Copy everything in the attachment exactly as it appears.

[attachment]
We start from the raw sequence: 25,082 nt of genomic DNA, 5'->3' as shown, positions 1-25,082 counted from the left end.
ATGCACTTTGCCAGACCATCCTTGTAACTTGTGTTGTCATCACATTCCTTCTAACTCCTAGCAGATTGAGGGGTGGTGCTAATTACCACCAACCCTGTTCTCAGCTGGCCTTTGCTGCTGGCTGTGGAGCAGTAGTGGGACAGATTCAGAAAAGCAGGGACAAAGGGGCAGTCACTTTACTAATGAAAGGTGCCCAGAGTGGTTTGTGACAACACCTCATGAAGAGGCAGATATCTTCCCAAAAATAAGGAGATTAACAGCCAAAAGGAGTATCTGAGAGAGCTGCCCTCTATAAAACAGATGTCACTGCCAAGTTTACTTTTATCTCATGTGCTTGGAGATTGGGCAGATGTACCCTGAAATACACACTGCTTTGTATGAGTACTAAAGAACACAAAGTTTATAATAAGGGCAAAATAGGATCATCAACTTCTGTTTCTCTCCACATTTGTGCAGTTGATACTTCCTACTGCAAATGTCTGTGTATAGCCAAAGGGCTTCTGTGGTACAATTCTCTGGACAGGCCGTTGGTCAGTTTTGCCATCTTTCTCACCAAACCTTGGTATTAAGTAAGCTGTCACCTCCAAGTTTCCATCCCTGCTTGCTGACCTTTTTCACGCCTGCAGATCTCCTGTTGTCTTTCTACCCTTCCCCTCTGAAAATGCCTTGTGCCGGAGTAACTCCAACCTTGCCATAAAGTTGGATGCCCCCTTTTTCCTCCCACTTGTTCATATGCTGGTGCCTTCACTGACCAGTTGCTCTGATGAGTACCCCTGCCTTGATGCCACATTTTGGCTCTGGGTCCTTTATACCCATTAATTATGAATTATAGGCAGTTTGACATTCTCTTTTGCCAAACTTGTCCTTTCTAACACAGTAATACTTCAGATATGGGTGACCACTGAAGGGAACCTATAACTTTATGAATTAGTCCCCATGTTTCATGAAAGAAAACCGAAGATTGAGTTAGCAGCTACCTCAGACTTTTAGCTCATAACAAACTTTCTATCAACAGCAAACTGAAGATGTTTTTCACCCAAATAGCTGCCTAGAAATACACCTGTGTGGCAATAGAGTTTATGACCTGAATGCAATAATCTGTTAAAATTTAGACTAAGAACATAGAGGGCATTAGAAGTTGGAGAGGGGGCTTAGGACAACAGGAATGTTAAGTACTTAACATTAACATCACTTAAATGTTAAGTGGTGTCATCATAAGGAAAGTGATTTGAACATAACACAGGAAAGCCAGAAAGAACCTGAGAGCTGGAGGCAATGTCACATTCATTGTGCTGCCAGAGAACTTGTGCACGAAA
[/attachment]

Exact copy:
We start from the raw sequence: 25,082 nt of genomic DNA, 5'->3' as shown, positions 1-25,082 counted from the left end.
ATGCACTTTGCCAGACCATCCTTGTAACTTGTGTTGTCATCACATTCCTTCTAACTCCTAGCAGATTGAGGGGTGGTGCTAATTACCACCAACCCTGTTCTCAGCTGGCCTTTGCTGCTGGCTGTGGAGCAGTAGTGGGACAGATTCAGAAAAGCAGGGACAAAGGGGCAGTCACTTTACTAATGAAAGGTGCCCAGAGTGGTTTGTGACAACACCTCATGAAGAGGCAGATATCTTCCCAAAAATAAGGAGATTAACAGCCAAAAGGAGTATCTGAGAGAGCTGCCCTCTATAAAACAGATGTCACTGCCAAGTTTACTTTTATCTCATGTGCTTGGAGATTGGGCAGATGTACCCTGAAATACACACTGCTTTGTATGAGTACTAAAGAACACAAAGTTTATAATAAGGGCAAAATAGGATCATCAACTTCTGTTTCTCTCCACATTTGTGCAGTTGATACTTCCTACTGCAAATGTCTGTGTATAGCCAAAGGGCTTCTGTGGTACAATTCTCTGGACAGGCCGTTGGTCAGTTTTGCCATCTTTCTCACCAAACCTTGGTATTAAGTAAGCTGTCACCTCCAAGTTTCCATCCCTGCTTGCTGACCTTTTTCACGCCTGCAGATCTCCTGTTGTCTTTCTACCCTTCCCCTCTGAAAATGCCTTGTGCCGGAGTAACTCCAACCTTGCCATAAAGTTGGATGCCCCCTTTTTCCTCCCACTTGTTCATATGCTGGTGCCTTCACTGACCAGTTGCTCTGATGAGTACCCCTGCCTTGATGCCACATTTTGGCTCTGGGTCCTTTATACCCATTAATTATGAATTATAGGCAGTTTGACATTCTCTTTTGCCAAACTTGTCCTTTCTAACACAGTAATACTTCAGATATGGGTGACCACTGAAGGGAACCTATAACTTTATGAATTAGTCCCCATGTTTCATGAAAGAAAACCGAAGATTGAGTTAGCAGCTACCTCAGACTTTTAGCTCATAACAAACTTTCTATCAACAGCAAACTGAAGATGTTTTTCACCCAAATAGCTGCCTAGAAATACACCTGTGTGGCAATAGAGTTTATGACCTGAATGCAATAATCTGTTAAAATTTAGACTAAGAACATAGAGGGCATTAGAAGTTGGAGAGGGGGCTTAGGACAACAGGAATGTTAAGTACTTAACATTAACATCACTTAAATGTTAAGTGGTGTCATCATAAGGAAAGTGATTTGAACATAACACAGGAAAGCCAGAAAGAACCTGAGAGCTGGAGGCAATGTCACATTCATTGTGCTGCCAGAGAACTTGTGCACGAAA